Place plastic wrap or wax paper that a bit larger than the pan over the dough.
Use a rolling pin to roll out the dough evenly in the pan. Or you can use your fingers.
Lightly score the dough with a fork into square or strip shapes (optional).
In a small bowl place
1 egg white
1 Tablespoon water
Beat until frothy.
Brush the egg mixture over the dough.
1/2 Cup sliced almonds
Dutch kandij (see hints),or crystallized or regular sugar
Bake 20 to 25 minutes, until very lightly browned.
Remove from oven and, using a sharp knife, cut immediately into squares or strips.
Leave them on the pan(s) to cool thoroughly so they don't lose their shape.
These cookies taste better when they are thoroughly cooled.
About the sky for the rest of December, thanks to the folks at The Farmers' Almanac…
December 18 - New Moon at 1:30 a.m. The Moon is completely invisible to the naked eye. Incidentally, this new moon ushers in the longest lunar month of the 21st century (2001 to 2100). A lunar month is the period of time between new Moons. The New Moon is at apogee, its farthest point from Earth in its orbit. Need an easy way to remember? (A)pogee = (A)way.
December 20-23 - Nature’s annual holiday light show, the Ursid meteor showers, are at their peak. Visible from the north all night, these meteor showers generally produce anywhere from 5 to 15 meteors per hour at their peak (usually on the first full night of winter, Dec. 22). They are the dusty debris left behind in the orbit of Comet Tuttle. There have been a few occasions when the Ursids have surprised observers with a sudden outburst many times their normal hourly rate (over 100 per hour in 1945), but such cases are very few and far between.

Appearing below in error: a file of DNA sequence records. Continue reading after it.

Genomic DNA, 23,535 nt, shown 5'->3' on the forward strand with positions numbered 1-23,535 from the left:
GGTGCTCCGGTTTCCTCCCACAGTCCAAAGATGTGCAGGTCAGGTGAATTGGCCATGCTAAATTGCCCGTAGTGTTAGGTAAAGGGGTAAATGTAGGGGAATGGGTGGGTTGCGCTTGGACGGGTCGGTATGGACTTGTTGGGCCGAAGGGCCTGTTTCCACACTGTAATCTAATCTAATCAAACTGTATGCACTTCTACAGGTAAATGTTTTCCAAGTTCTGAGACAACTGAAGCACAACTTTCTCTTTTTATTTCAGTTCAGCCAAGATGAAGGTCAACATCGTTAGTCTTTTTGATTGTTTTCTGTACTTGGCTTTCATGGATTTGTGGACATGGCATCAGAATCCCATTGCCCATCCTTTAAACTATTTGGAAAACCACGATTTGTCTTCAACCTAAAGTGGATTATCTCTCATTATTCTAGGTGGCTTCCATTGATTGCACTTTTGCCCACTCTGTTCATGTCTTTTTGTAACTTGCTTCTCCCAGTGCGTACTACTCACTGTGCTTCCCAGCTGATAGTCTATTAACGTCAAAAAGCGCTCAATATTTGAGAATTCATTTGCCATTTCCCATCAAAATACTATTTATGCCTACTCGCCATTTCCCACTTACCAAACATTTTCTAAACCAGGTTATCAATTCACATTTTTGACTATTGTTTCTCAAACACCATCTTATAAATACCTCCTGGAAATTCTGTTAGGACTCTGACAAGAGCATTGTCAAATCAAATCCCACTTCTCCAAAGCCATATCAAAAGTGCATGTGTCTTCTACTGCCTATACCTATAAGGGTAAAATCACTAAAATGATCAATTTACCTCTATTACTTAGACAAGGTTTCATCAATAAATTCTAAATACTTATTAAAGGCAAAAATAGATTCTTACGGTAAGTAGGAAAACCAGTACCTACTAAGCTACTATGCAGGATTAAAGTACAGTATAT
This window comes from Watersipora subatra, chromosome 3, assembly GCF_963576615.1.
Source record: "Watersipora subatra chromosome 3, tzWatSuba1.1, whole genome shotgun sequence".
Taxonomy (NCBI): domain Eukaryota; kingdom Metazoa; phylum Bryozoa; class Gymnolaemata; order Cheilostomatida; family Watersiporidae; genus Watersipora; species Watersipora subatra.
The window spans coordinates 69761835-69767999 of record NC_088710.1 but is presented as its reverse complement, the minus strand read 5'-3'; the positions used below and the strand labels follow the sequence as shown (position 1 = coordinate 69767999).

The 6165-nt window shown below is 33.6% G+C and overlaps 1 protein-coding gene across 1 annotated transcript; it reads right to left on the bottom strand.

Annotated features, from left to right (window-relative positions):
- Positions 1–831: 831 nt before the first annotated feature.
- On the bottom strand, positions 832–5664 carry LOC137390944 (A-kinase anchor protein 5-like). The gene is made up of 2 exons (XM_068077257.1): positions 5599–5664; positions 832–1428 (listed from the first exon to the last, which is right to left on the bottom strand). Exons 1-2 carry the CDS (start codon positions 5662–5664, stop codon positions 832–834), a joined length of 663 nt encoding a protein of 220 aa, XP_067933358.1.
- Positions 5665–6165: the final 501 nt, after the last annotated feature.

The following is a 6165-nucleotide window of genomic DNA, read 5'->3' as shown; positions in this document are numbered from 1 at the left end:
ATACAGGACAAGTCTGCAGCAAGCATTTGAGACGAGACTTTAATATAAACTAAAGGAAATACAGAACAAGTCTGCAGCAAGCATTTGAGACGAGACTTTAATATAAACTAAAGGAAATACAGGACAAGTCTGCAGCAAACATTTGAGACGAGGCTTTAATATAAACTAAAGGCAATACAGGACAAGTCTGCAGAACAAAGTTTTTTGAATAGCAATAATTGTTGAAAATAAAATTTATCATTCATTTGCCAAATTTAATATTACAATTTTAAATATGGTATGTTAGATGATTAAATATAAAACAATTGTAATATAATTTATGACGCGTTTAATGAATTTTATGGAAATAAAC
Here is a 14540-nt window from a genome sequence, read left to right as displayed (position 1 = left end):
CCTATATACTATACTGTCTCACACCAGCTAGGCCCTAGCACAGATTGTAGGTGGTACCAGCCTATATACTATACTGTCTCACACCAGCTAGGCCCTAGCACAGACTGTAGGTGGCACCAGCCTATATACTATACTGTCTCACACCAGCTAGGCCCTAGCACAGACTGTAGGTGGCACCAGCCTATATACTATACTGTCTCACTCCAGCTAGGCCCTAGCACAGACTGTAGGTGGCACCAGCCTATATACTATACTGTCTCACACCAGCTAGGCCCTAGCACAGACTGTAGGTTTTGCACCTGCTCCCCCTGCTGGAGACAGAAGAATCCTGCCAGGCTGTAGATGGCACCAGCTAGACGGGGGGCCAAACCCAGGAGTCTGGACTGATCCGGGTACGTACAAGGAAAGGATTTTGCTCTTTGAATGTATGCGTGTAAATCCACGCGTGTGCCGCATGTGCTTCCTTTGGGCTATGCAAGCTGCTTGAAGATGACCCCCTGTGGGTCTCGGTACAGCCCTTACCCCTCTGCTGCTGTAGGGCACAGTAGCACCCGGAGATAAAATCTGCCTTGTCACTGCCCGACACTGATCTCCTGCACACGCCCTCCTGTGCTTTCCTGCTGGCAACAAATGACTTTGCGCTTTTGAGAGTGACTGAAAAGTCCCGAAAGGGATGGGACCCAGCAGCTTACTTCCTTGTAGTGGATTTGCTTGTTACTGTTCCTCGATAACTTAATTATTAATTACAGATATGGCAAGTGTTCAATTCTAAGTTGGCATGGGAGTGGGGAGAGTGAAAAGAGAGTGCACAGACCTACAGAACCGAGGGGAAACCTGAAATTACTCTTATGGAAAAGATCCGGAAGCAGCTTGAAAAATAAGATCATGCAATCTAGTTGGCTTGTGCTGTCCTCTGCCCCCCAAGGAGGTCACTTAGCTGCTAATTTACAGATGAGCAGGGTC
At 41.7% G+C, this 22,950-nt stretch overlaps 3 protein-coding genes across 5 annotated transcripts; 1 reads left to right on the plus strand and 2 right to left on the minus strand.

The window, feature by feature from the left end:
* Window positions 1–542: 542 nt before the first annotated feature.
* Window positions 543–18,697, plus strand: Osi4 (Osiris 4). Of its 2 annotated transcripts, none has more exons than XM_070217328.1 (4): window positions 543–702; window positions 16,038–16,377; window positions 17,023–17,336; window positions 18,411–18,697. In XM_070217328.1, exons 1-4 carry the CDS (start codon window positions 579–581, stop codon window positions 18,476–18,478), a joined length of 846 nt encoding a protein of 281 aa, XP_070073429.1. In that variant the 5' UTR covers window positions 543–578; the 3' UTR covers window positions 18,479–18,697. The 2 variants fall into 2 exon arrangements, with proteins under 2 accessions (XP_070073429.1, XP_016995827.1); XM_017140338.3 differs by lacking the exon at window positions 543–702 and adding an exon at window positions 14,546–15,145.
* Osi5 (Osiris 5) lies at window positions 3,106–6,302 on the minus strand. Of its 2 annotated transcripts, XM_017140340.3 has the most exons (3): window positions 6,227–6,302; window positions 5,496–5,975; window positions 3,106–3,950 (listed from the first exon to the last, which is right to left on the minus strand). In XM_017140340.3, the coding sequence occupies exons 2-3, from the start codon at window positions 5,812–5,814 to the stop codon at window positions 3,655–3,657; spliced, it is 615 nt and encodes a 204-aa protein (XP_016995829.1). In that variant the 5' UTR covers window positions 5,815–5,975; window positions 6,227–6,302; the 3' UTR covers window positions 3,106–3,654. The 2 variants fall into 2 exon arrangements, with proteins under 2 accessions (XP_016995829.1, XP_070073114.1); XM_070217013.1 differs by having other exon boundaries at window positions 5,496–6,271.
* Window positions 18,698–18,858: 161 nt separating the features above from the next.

December 21 - Winter officially begins at 11:28 a.m. with the Winter Solstice. The Sun reaches its farthest point south of the celestial equator so it’s the shortest day of the year in terms of sunrise to sunset. The good news is that the days will start getting longer from here!
December 29 - Before sunrise, look to the southeast sky to see Mercury (hugging the horizon), Jupiter, higher in the sky, and Mars directly above Jupiter.
December 30 - The Moon occults Aldebaran, the brightest star in the constellation Taurus.
December 4 - The nearly-full waning gibbous Moon is at perigee, its closest point to Earth in its orbit.
December 7 - Earliest sunset of 2017 at 40º N. latitude. This comes come some 2 weeks before the winter solstice, not on the solstice as you might think!
December 8 - Look eastward after midnight to see the waning gibbous Moon paired up with the star Regulus. Regulus will be sitting above the Moon.
December 11-13 - Bundle up for the annual Geminid Meteor Showers! These showers will peak on December 13th. Normally one could expect up to see up to 120 meteors hourly with this display, but the Moon’s brilliant light will likely obliterate all but the very brightest meteors. Regardless, they’re considered the best meteor showers of the year and it’s worth taking a look.
The radiant - that spot in the sky where the meteors will appear to emanate - lies just below and to the right of the bright star Castor in the constellation Gemini (hence the name, “Geminids”). Best viewing after midnight when the radiant point is high in the sky, until dawn, no matter where you are.